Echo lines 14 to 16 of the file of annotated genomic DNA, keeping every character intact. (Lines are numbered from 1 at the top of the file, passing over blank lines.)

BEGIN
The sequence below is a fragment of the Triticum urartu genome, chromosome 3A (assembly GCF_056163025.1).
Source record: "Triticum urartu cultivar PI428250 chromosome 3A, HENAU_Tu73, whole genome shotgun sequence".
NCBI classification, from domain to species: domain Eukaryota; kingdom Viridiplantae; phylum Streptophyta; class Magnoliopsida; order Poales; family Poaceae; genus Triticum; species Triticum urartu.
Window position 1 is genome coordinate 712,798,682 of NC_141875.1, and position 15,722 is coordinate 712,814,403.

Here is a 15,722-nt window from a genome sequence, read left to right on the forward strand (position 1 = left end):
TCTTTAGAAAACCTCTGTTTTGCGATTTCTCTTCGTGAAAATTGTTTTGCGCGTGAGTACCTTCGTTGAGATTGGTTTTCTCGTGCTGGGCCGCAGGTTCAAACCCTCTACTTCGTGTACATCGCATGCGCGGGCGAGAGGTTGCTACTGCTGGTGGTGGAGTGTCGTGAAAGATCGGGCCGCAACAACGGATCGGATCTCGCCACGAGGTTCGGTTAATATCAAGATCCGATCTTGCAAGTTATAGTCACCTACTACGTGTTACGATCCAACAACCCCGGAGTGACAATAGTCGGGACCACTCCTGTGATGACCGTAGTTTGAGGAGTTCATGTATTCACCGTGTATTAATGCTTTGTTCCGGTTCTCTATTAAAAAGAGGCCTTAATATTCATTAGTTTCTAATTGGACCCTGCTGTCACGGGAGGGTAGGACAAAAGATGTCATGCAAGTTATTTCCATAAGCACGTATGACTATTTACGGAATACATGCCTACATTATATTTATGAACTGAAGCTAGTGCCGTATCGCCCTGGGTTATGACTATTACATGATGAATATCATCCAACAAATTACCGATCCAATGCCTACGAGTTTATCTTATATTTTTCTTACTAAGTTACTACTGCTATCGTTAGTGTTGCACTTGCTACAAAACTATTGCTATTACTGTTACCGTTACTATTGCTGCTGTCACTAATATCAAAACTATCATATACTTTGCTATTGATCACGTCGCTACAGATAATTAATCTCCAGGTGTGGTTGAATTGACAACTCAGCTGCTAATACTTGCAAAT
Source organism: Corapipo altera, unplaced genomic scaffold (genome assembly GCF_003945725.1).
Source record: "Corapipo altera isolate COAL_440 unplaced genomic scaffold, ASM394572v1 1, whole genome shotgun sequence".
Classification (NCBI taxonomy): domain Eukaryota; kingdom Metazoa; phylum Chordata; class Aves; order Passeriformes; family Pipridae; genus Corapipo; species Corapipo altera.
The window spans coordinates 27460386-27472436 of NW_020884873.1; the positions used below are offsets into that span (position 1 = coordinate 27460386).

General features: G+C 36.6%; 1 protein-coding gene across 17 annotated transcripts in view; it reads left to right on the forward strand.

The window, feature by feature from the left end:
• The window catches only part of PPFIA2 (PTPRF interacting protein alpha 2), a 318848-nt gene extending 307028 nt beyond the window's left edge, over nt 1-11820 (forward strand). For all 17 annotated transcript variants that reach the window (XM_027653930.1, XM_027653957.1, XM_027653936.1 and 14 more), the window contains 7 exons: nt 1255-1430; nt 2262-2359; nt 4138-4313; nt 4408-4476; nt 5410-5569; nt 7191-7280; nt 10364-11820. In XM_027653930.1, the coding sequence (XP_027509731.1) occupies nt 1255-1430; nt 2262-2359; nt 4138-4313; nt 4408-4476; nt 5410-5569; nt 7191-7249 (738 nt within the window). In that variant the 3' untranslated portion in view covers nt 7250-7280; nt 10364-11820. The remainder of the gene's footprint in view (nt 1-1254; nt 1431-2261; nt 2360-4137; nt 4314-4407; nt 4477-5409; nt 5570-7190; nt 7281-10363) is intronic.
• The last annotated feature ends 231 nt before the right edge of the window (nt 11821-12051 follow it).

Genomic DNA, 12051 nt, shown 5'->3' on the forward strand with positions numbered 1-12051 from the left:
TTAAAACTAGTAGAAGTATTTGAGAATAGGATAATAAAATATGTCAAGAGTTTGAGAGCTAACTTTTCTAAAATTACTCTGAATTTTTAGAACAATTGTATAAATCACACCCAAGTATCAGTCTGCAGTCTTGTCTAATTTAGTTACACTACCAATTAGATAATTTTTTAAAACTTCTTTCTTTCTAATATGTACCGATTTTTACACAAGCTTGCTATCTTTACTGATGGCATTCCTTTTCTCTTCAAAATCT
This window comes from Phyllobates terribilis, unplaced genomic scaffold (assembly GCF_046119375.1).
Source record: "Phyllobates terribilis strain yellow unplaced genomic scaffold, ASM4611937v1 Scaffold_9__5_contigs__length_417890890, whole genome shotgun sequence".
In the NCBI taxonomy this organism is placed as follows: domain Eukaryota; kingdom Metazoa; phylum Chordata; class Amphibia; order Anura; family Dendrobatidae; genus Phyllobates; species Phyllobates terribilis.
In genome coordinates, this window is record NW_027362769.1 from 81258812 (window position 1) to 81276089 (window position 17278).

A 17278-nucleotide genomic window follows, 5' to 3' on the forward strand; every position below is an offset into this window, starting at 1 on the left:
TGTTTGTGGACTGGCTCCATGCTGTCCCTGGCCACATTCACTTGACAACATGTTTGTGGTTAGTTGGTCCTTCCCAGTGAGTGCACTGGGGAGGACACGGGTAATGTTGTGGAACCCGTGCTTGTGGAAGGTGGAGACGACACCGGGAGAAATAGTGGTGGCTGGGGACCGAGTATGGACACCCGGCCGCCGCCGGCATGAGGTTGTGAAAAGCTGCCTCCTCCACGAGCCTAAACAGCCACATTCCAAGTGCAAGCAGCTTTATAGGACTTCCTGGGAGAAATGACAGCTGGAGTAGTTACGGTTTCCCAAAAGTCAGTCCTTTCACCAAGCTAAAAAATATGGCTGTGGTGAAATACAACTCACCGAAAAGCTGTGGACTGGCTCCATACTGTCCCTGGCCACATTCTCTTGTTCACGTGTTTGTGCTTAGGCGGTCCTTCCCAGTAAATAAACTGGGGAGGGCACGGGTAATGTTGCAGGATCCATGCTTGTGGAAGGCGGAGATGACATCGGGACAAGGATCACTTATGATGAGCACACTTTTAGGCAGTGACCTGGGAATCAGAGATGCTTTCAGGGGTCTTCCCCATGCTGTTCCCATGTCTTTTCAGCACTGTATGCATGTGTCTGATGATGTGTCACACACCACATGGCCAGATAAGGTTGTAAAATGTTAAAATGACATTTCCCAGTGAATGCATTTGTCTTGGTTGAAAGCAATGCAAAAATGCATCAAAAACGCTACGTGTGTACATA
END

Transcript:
• The last annotated feature ends 231 nt before the right edge of the window (nt 11821-12051 follow it).

Genomic DNA, 12051 nt, shown 5'->3' on the forward strand with positions numbered 1-12051 from the left:
TTAAAACTAGTAGAAGTATTTGAGAATAGGATAATAAAATATGTCAAGAGTTTGAGAGCTAACTTTTCTAAAATTACTCTGAATTTTTAGAACAATTGTATAAATCACACCCAAGTATCAGTCTGCAGTCTTGTCTAATTTAGTTACACTACCAATTAGATAATTTTTTAAAACTTCTTTCTTTCTAATATGTACCGATTTTTACACAAGCTTGCTATCTTTACTGATGGCATTCCTTTTCTCTTCAAAATCT